“Constituents are also telling me that the city spends too much money on consultations and something needs to be done to manage the finances better,” said Sehmby.
Sehmby believes that Edmontonians should be able to safely enjoy their city, including park spaces, the river valley and local restaurants.
“Being an Edmontonian, to me, means we are able to continue to help and support our fellow Edmontonians in whatever help they require,” said Sehmby.
Jo-Anne Wright was born and raised in Edmonton and has lived in Ward Sspomitapi for 30 years. She has also worked in the financial services industry for the past 30 years.
“With the drastic reduction in provincial funding over the next three years, I want to ensure that residents are getting good value for their dollars,” said Wright.
“I want to help lead our community into a bright future that brings more opportunities for individuals and families to make a good life here in Edmonton.”
Wright is promising to improve access to public transit, which will help reduce Edmonton’s carbon footprint. She is also advocating for better city contract management and increased community engagement.
“Through collaboration, I plan to establish open lines of communication with community leagues, local groups, business owners, and organizations to build stronger relationships and accomplish shared goals,” said Wright. “By working together with neighbouring municipalities, Innovate Edmonton, Edmonton Global and other vested stakeholders, we can further the idea that Edmonton Metropolitan Region is a place to do business.”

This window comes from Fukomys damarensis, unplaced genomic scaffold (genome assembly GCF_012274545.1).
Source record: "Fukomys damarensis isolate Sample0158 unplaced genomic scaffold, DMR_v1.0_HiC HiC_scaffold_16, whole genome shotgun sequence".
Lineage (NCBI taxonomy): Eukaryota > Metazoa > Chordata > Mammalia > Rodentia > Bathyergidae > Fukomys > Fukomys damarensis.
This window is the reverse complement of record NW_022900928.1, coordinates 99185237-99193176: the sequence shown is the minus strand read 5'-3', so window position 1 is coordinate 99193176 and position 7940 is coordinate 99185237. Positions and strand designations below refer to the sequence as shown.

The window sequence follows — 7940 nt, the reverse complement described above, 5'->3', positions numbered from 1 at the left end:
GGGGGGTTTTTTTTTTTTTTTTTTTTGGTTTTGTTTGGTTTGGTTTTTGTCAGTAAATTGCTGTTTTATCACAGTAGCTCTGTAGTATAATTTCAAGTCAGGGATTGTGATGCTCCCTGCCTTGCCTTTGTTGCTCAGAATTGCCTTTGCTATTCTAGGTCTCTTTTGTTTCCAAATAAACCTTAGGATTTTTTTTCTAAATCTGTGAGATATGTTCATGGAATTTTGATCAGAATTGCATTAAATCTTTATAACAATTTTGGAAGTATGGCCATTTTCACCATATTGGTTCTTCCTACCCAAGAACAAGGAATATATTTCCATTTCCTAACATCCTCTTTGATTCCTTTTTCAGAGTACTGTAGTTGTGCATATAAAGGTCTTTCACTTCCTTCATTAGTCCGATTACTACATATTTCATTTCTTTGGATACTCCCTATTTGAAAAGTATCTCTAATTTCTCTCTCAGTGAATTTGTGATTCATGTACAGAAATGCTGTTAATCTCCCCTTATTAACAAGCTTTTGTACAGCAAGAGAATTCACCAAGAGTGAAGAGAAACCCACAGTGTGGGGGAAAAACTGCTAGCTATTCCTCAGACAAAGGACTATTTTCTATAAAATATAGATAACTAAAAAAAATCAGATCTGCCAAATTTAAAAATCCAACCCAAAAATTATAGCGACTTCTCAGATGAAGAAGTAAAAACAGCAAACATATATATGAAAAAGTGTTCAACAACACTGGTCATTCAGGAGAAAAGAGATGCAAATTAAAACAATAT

“To me, being an Edmontonian means being involved and connecting with others to promote all that our great City has to offer,” added Wright. “By giving back, we create a greater sense of community resulting in safer, more vibrant neighbourhoods.
“It also means protecting the programs and services that contribute to our quality of life.“
Mukesh Makwana has worked as a mechanical engineer and a journeyman welder and was a director with the Garvi Gujarat Association of Canada, a non-profit organization in Edmonton.
“My goal will be planning for a sustainable community where everyone is safe, has access to services and where individuals and families can meet their needs for education, health care, food, housing, economy, infrastructure, employment, and social and cultural expression,” said Makwana on his campaign website.
CTV News Edmonton reached out to Mukesh Makwana but has not heard back.
JASBIR SINGH GILL
Jasbir Singh Gill (www.votejasbirgill.com)
Jasbir Singh Gill has lived in the southeast part of Edmonton for over 16 years. Gill owns and operates KG Driving School and was a teacher for over 30 years.
“I plan on making Ward Sspomitapi safe and accessible for all residents,” said Gill.
“I want residents to feel confident in getting their voices heard at city hall and we can make our community a better place together.”
Gill is promising to address issues in the ward such as snow removal, the garbage removal program and lower property taxes.
“Currently, we pay more property taxes than Calgary, yet residents are not happy with what they are getting,” said Gill. “Break-ins are on the rise and there is a lot of speeding, but nothing is being done about it.”
“Being an Edmontonian means having a safe neighborhood where our children can grow up and have access to amenities… It means having a friendly local community,” added Gill. “We are known as the Festival City of Canada, and we should have the infrastructure and opportunities that attract people from around the world to grow our local economy.
“Together, we can make Edmonton a more vibrant and safer city.”
Read profiles for mayoral candidates and wards on our municipal election page.